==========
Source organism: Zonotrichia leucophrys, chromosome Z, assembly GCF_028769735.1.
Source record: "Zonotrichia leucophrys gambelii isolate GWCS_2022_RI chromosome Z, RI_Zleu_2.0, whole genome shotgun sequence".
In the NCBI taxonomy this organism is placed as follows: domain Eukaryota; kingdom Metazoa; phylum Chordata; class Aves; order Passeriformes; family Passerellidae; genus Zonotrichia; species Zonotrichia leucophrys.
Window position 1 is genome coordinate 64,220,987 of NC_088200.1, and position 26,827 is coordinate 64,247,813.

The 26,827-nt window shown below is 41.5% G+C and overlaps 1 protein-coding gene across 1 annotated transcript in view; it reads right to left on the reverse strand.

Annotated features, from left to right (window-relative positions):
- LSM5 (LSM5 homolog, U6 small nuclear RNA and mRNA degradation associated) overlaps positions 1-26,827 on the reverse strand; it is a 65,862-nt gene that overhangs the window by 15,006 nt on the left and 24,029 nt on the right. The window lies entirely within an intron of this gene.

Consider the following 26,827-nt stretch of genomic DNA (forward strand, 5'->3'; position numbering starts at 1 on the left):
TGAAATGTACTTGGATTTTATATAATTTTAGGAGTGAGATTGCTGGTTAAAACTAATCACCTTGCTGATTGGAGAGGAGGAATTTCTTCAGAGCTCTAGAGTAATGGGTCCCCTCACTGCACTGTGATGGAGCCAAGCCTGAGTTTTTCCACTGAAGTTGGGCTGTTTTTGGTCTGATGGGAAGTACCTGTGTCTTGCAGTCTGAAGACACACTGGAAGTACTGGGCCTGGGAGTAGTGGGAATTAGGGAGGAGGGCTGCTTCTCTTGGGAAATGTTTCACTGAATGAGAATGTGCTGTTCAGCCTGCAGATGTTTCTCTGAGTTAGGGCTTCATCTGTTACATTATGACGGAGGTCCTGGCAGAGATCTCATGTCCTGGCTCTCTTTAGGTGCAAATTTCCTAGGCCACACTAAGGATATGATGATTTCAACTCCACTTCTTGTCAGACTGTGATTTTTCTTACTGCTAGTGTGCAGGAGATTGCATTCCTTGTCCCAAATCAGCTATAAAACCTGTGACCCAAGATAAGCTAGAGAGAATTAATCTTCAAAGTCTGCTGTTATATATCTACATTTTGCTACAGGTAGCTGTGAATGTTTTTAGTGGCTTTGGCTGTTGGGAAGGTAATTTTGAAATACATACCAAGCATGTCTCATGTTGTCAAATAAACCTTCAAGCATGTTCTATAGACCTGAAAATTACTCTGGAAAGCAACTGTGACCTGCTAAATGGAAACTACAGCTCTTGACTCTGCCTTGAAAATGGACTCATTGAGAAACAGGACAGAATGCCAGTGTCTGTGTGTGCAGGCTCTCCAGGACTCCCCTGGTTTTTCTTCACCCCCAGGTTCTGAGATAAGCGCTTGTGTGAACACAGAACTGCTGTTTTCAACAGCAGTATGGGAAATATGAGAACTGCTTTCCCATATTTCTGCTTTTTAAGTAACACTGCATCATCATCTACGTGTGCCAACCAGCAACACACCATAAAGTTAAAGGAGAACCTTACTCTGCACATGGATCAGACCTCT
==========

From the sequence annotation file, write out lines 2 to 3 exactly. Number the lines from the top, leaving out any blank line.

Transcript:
Source record: "Zonotrichia leucophrys gambelii isolate GWCS_2022_RI chromosome Z, RI_Zleu_2.0, whole genome shotgun sequence".
In the NCBI taxonomy this organism is placed as follows: domain Eukaryota; kingdom Metazoa; phylum Chordata; class Aves; order Passeriformes; family Passerellidae; genus Zonotrichia; species Zonotrichia leucophrys.